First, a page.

Next week I’m off to the Boyd Conference in Las Vegas. I look forward to seeing some of you there. As I prepare for a whole bunch of interviews, I’ve decided this is a great time to post my lengthy interview with Hawaiian’s CEO Peter Ingram. I met him at the airline’s headquarters on August 1 while I was on O’ahu. I’ll break this into three parts. Today we talk about mainland flying (along with a small Guam tangent). Monday we’ll talk about interisland and then Tuesday, international.

Brett Snyder, Cranky Flier: Let’s start with capacity. It has flooded into the market, actually, I guess in all your markets. You have mainland with Southwest and others, then neighbor island is Southwest, and then internationally you’ve got those ANA A380s coming.

Peter Ingram, CEO, Hawaiian Airlines: North America has seen a significant amount of capacity come in really since the beginning of 2018. A lot of it predated Southwest adding capacity. I think almost all of the airlines serving Hawai’i grew last year. United which has got the most seats between U.S. mainland and Hawai’i was part of that. We were growing as we took the A321s which are a West Coast-focused airplane for our fleet. American, Delta, and Alaska had a little bit of growth. Most of that growth from that group of carriers leveled off a little bit this year — didn’t go down but has leveled off. Then we’ve seen Southwest growing starting middle of March with Oakland and San Jose added. And our expectation is a little bit more to come.

Cranky: So on the mainland side, we saw on United’s earnings that did not go well for them in this quarter — sounds like it really put quite a dent in their numbers there. Do you think this is a lag issue of just demand catching up to capacity or…

Peter: Some of it is that the market was performing very well. If you go back to 2016-2017, we had [unit revenue] growth that exceeded what other airlines were producing and a big part of that was driven by our North America performance. So it was a strong market. Strong markets tend to attract more capacity and that’s what happened. The numbers have come down a little bit… doesn’t mean that all of a sudden everyone’s losing money. We reported lower margins in the last few quarters relative to where we were. We’re still profitable and performing in line with the industry, and frankly we’re not happy about reporting declining margins, but we’re still profitable and North America is obviously a big component of that. It’s about half our revenue.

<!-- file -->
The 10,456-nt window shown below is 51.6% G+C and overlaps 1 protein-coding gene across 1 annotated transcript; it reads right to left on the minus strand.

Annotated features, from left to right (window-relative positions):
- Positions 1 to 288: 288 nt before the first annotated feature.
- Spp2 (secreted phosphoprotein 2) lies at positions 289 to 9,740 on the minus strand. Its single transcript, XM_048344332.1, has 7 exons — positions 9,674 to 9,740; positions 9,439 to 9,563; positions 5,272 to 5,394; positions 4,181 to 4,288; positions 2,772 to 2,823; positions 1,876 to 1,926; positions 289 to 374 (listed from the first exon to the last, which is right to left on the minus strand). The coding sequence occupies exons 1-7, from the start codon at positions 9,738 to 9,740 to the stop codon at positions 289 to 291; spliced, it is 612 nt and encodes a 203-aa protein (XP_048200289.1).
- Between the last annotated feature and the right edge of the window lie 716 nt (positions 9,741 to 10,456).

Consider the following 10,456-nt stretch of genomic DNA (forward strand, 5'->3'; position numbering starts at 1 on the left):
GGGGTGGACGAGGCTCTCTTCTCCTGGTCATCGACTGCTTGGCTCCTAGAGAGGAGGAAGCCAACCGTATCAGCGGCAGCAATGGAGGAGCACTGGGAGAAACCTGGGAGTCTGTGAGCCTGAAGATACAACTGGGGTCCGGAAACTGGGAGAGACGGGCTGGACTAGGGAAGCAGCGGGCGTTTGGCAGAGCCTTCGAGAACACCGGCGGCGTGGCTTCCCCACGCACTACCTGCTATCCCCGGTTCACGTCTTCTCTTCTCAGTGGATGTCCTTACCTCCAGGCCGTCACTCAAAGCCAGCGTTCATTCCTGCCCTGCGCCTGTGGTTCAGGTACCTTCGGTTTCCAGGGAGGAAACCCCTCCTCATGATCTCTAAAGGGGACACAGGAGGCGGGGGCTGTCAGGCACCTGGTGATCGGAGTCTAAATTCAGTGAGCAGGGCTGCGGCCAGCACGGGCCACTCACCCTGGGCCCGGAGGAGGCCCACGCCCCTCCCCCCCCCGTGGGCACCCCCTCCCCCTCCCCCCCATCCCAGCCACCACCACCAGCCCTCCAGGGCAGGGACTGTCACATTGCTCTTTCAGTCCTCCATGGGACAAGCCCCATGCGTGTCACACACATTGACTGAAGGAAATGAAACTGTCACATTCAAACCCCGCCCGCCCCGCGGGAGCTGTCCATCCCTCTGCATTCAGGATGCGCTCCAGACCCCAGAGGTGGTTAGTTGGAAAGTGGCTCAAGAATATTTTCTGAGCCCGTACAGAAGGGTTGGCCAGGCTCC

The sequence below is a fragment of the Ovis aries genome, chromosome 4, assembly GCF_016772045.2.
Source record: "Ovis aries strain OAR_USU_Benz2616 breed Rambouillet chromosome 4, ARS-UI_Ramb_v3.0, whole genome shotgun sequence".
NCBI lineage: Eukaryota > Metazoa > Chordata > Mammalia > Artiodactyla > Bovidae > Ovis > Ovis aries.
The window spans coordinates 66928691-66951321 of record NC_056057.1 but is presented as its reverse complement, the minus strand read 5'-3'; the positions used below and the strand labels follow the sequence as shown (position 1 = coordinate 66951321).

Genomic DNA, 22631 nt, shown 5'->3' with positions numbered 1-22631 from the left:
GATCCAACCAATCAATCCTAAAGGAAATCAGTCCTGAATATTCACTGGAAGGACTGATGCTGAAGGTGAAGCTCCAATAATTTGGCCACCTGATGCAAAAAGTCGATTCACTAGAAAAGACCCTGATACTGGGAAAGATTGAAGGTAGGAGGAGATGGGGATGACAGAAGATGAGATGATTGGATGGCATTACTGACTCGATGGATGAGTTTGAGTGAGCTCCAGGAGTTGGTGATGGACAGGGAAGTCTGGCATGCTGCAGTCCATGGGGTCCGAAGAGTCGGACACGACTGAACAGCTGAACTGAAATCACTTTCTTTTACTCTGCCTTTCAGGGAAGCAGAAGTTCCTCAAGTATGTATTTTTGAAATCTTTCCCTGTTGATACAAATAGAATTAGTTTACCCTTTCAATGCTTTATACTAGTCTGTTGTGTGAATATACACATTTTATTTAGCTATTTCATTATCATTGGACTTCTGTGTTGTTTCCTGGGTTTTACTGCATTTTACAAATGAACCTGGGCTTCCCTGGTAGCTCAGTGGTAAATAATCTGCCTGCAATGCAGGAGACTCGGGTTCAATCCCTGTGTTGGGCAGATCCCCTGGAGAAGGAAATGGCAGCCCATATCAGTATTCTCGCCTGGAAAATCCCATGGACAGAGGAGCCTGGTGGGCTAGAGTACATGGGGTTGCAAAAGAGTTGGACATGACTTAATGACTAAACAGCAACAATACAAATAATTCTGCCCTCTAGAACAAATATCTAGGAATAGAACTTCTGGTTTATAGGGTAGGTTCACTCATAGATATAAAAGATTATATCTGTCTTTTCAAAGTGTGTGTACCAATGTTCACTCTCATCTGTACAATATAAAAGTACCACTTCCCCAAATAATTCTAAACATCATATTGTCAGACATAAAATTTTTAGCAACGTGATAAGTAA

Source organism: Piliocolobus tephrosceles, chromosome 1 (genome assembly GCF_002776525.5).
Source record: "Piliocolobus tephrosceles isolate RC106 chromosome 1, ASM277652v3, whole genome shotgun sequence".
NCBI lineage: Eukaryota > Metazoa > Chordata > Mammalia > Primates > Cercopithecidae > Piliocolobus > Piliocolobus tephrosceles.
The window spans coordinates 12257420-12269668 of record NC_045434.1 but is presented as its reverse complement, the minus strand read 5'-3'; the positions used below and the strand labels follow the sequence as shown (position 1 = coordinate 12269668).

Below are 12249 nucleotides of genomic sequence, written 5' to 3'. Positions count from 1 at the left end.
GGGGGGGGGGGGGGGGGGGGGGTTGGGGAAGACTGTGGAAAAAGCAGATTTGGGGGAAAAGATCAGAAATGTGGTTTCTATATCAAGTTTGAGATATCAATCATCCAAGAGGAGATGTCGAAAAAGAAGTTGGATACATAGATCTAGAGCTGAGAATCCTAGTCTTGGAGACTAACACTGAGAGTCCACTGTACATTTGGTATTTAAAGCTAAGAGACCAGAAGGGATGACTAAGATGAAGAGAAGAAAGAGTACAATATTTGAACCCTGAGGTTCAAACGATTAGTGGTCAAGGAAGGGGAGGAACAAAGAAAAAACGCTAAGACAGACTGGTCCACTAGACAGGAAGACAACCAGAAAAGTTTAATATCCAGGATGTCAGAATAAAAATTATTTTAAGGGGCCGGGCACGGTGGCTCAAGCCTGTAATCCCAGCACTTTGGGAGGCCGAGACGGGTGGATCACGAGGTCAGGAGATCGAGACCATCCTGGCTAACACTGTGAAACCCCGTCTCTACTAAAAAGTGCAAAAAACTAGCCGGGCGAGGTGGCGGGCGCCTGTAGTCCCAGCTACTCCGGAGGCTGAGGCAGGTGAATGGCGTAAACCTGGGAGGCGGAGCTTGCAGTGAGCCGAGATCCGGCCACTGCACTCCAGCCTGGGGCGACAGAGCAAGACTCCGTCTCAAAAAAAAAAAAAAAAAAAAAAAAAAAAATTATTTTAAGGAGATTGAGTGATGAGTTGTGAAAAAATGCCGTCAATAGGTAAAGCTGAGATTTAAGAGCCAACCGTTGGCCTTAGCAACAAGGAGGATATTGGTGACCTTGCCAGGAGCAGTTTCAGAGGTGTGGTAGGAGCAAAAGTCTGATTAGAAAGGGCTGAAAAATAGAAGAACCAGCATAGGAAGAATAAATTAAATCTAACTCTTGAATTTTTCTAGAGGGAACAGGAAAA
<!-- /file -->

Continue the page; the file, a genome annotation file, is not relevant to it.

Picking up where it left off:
Cranky: And the A321neos seemed to be living up to the hopes and dreams here.

Peter: Yeah. The neo really does a number of important things for us. One it’s incredibly fuel efficient and you heard I had some of the stats on that. I think our capacity was up 2.6 percent year over year this quarter. Our fuel consumption was down 1.6 to 1.7 percent.

Cranky: And that was systemwide?

Peter: Yeah, that’s systemwide but it is it is really driven by adding capacity with the neo and reducing 767 capacity year over year.

Cranky: That’s an incredible number. I guess the biggest problem is just getting Airbus to give you the airplanes on time.

Peter: Yeah. Well, that’s been that’s been a little bit of a challenge. We’re getting towards the end of our firm orders. We’ve got 13 of 18 delivered now.

The other thing that that airplane does for us is previously all our long-haul flying was operated by widebody equipment. We had the A330 that are configured with 278 seats, our 767s had a range of different configurations but they averaged about 260. We’ve got 189 seats on the neo. Not having connecting opportunities of the same scale that our competitors have on the mainland, that limited some of the O&Ds [origins and destinations] we could serve. So now with a smaller-gauge airplane it’s more economic for us to serve LA – Lihu’e year-round as opposed to just seasonally, LA – Kona year-round, Oakland – Lihu’e year-round, and we’ve also built up our Maui flying. A few years ago we had three flights from Maui to the US mainland. Today we’re operating 8 daily services to the US mainland. [Ed Note: This interview happened before Hawaiian announced the reintroduction of Maui to Las Vegas service.] So most of our western U.S. gateways now have a Maui option as well as a Honolulu option.